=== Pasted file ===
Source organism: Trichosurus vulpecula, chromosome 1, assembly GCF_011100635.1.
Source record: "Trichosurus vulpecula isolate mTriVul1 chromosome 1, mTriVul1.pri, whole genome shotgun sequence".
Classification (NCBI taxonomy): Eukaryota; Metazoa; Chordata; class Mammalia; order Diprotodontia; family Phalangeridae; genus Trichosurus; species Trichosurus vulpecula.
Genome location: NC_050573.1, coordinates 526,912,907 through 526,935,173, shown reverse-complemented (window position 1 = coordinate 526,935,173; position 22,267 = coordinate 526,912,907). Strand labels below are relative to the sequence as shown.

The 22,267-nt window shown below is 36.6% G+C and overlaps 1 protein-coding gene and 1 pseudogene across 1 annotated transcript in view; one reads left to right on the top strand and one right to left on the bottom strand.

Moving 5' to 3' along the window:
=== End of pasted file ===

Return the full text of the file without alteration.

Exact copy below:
Source organism: Trichosurus vulpecula, chromosome 1, assembly GCF_011100635.1.
Source record: "Trichosurus vulpecula isolate mTriVul1 chromosome 1, mTriVul1.pri, whole genome shotgun sequence".
Classification (NCBI taxonomy): Eukaryota; Metazoa; Chordata; class Mammalia; order Diprotodontia; family Phalangeridae; genus Trichosurus; species Trichosurus vulpecula.
Genome location: NC_050573.1, coordinates 526,912,907 through 526,935,173, shown reverse-complemented (window position 1 = coordinate 526,935,173; position 22,267 = coordinate 526,912,907). Strand labels below are relative to the sequence as shown.

The 22,267-nt window shown below is 36.6% G+C and overlaps 1 protein-coding gene and 1 pseudogene across 1 annotated transcript in view; one reads left to right on the top strand and one right to left on the bottom strand.

Moving 5' to 3' along the window: